SAVANNAH, Ga. (WSAV) — One Savannah-Safe Jazz Festival favorite says returning to the Coastal Empire feels like visiting his second home.
Jazz performer Sean Bolden performed at the 2020 virtual festival as drummer for the Savannah Jazz Veterans Band.
“I’ve missed this city a lot,” he told WSAV NOW.
A native of Wichita, Kansas, the jazz musician says he’s been involved with the Savannah Jazz Festival numerous times over the past 14 years, and adds that it’s good to be back.
“I did a lot of growing here as far as musically,” Bolden said.
Serving in the United States Army initially brought him to Savannah in 2004.
“Anytime they call or they want to bring me in to do something, I’m always like, ‘yeah!’” Bolden said.
During his years in Savannah, the successful musician also studied music performance at Armstrong Atlantic State University and worked as a police officer in Rincon.
“I worked as a K-9 officer and drug resource officer at Savannah State University, so I have a lot of history here,” said Bolden, who now lives in Atlanta. “It’s always music that brings me back here.”
Bolden says he got his start in music as a 4-year-old banging on pots and pans, and also through participating in music performances at his childhood church.
He’s now been working in the music industry for the past decade, and has worked with artists including Estelle, Jussie Smollett and Esperanza Spalding during his career.
“Jazz has always been my first love outside of gospel,” he shared, adding that he’s also explored Latin jazz, hard rock, pop, techno and Afro-Cuban styles of music.
“Pretty much wherever the beat goes, I’m with it,” Bolden said.
He cites John Coltrane, the Beatles, Michael Jackson and James Brown as major influences.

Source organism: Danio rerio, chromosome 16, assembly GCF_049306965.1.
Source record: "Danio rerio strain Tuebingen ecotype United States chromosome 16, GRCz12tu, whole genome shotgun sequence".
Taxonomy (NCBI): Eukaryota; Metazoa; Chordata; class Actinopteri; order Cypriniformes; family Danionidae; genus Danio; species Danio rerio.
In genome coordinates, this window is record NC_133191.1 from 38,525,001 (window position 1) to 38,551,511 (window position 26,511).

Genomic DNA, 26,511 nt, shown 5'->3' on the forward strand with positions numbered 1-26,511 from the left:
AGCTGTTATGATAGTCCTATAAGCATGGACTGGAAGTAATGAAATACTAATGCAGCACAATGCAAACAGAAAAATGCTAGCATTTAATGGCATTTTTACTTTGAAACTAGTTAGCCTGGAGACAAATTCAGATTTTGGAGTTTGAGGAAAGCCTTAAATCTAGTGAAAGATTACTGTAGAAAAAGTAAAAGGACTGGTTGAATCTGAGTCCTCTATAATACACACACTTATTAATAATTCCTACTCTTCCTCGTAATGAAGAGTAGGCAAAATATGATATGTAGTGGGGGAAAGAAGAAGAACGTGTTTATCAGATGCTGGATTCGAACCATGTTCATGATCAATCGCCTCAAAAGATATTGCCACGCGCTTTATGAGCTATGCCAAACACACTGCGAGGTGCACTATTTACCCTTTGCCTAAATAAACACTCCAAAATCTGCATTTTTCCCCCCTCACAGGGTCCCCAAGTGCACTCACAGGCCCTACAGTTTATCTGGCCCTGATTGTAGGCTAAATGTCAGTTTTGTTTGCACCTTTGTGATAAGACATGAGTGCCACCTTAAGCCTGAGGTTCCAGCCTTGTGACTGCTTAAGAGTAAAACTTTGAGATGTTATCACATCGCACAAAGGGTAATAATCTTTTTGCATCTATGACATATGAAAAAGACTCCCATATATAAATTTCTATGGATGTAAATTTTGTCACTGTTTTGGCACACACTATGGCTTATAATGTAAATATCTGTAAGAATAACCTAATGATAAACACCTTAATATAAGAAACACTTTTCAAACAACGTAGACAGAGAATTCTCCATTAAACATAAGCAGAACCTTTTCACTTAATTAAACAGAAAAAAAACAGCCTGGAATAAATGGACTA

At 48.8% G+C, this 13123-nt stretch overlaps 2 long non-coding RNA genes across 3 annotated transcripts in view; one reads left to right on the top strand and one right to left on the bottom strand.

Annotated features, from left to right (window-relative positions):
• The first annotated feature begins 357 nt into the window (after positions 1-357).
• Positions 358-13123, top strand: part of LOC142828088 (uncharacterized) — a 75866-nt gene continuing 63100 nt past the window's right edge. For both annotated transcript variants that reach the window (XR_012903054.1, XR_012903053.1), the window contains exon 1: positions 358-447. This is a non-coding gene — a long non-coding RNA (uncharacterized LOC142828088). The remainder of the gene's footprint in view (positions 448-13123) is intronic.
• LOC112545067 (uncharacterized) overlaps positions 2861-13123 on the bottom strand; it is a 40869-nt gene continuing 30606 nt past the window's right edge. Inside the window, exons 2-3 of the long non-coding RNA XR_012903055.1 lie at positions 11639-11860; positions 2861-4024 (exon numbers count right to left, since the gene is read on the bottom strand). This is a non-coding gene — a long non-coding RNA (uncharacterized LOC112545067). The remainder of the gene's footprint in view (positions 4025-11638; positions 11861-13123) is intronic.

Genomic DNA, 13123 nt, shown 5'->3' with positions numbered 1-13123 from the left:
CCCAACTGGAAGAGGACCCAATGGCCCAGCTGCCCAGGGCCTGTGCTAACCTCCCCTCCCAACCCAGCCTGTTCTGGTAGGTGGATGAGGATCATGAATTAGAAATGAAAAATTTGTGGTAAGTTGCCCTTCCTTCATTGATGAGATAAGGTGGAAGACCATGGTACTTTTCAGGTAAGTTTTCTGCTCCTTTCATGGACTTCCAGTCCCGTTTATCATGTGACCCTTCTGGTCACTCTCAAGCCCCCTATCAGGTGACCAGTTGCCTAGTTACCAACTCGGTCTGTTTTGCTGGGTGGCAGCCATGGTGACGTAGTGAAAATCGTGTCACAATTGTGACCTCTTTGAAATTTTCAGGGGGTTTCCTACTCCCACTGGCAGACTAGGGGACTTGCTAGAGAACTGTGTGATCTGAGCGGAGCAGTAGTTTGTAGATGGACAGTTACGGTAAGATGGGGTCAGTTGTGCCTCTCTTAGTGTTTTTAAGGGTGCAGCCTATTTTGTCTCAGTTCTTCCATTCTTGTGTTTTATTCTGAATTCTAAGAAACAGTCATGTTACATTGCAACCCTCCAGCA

During his time in Savannah, he also shared his knowledge and love of music with the youth as a part-time instructor at Savannah Country Day School as well as Savannah Arts Academy.
“For them to start at a young age, it molds them into this musician and an artist that they want to be, so I think the earlier you start, the better,” Bolden said.
He adds that he’s always been an advocate for pushing youth to strive for their full potential.
“Sometimes they’re kind of shy and don’t want to perform in front of people and things like that, so I like to be that avenue that I can bring to that,” Bolden said.
His virtual performance at the Savannah-Safe Jazz Festival was a new experience for Bolden, who says he typically feeds off of a live audience’s energy while on stage.
“I want to make you feel good when I’m playing, so if I’m playing, you feel good and you’re exerting that energy, it just pushes the energy back for me, and when I get on stage playing for thousands of people, it’s like an adrenaline rush,” Bolden said.
He says although he played to a much smaller crowd this year, he still hoped to connect with the audience tuning in virtually.
“I’ll bring out that energy as if they’re here so they can feel it from their couch, from their car,” Bolden shared before taking the stage.
“I’ve been playing for 30 years, so I’m at the point where it could be 20,000 people or it could be five people, I’m still going to have that same energy and that same music ability to perform when it’s time,” he said. “I’m a natural performer.”
Watch Bolden’s full performance with the Savannah Jazz Veterans Band in the video at the top of this story.